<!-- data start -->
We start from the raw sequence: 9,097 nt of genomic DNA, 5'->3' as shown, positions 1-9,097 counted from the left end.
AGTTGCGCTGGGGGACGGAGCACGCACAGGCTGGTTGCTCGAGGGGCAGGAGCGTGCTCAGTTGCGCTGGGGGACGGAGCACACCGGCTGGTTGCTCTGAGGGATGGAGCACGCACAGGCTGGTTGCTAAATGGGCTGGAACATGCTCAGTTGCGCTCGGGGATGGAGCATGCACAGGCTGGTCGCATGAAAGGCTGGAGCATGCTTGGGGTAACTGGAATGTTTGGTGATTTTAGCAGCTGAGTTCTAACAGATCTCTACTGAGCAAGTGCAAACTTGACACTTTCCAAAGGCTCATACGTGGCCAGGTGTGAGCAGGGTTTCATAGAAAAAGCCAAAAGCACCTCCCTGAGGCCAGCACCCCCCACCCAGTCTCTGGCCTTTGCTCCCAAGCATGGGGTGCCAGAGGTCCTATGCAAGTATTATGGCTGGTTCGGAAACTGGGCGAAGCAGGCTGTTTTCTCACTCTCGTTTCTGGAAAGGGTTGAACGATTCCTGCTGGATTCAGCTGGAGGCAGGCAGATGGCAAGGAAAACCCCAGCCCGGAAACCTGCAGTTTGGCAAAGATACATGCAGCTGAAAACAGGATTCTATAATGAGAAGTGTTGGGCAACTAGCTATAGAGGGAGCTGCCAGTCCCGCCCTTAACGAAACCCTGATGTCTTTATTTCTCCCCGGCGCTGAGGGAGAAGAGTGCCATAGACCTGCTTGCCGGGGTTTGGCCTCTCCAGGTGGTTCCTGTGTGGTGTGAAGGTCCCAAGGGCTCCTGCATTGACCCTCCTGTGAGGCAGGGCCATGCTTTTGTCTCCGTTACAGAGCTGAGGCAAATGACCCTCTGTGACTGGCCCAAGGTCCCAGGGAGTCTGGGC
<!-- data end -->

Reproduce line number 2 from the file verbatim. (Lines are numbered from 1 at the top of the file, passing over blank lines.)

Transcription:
AGTTGCGCTGGGGGACGGAGCACGCACAGGCTGGTTGCTCGAGGGGCAGGAGCGTGCTCAGTTGCGCTGGGGGACGGAGCACACCGGCTGGTTGCTCTGAGGGATGGAGCACGCACAGGCTGGTTGCTAAATGGGCTGGAACATGCTCAGTTGCGCTCGGGGATGGAGCATGCACAGGCTGGTCGCATGAAAGGCTGGAGCATGCTTGGGGTAACTGGAATGTTTGGTGATTTTAGCAGCTGAGTTCTAACAGATCTCTACTGAGCAAGTGCAAACTTGACACTTTCCAAAGGCTCATACGTGGCCAGGTGTGAGCAGGGTTTCATAGAAAAAGCCAAAAGCACCTCCCTGAGGCCAGCACCCCCCACCCAGTCTCTGGCCTTTGCTCCCAAGCATGGGGTGCCAGAGGTCCTATGCAAGTATTATGGCTGGTTCGGAAACTGGGCGAAGCAGGCTGTTTTCTCACTCTCGTTTCTGGAAAGGGTTGAACGATTCCTGCTGGATTCAGCTGGAGGCAGGCAGATGGCAAGGAAAACCCCAGCCCGGAAACCTGCAGTTTGGCAAAGATACATGCAGCTGAAAACAGGATTCTATAATGAGAAGTGTTGGGCAACTAGCTATAGAGGGAGCTGCCAGTCCCGCCCTTAACGAAACCCTGATGTCTTTATTTCTCCCCGGCGCTGAGGGAGAAGAGTGCCATAGACCTGCTTGCCGGGGTTTGGCCTCTCCAGGTGGTTCCTGTGTGGTGTGAAGGTCCCAAGGGCTCCTGCATTGACCCTCCTGTGAGGCAGGGCCATGCTTTTGTCTCCGTTACAGAGCTGAGGCAAATGACCCTCTGTGACTGGCCCAAGGTCCCAGGGAGTCTGGGC